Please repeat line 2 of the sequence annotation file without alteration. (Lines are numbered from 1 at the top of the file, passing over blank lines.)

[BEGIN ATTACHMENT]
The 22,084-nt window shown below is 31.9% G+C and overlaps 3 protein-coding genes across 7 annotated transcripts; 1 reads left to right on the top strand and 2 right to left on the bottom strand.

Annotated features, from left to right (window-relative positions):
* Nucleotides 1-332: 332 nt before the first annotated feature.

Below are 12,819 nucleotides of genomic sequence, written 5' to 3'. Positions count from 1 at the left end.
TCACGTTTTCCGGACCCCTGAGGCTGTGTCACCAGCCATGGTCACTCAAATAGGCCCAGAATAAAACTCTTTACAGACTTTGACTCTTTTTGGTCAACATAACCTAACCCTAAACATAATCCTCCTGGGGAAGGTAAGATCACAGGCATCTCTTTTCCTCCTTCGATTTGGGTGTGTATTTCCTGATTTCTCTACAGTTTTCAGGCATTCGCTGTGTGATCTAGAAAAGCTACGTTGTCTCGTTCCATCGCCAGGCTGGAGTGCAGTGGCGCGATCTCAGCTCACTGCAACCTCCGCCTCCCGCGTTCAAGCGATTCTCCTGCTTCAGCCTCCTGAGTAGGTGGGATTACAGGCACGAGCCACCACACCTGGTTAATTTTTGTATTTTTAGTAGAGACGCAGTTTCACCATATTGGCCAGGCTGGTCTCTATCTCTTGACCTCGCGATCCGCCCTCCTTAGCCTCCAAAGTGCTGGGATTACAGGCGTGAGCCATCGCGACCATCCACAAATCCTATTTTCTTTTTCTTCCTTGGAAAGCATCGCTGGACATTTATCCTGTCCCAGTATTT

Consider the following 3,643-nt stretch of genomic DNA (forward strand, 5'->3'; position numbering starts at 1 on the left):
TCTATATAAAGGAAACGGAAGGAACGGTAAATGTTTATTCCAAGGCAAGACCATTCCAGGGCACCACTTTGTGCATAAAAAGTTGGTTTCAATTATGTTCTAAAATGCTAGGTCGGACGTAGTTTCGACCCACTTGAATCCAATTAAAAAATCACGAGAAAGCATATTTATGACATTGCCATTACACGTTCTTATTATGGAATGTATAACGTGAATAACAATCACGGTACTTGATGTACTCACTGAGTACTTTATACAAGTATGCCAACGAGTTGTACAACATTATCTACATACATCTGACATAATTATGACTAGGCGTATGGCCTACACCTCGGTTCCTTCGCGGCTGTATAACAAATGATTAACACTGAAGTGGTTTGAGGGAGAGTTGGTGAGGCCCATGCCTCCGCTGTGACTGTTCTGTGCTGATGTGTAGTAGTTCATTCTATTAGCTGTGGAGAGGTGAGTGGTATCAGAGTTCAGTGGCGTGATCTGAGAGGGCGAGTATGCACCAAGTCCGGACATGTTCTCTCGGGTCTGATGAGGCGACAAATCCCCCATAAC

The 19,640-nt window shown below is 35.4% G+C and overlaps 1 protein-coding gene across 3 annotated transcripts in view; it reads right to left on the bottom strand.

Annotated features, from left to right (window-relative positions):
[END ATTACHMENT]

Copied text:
Annotated features, from left to right (window-relative positions):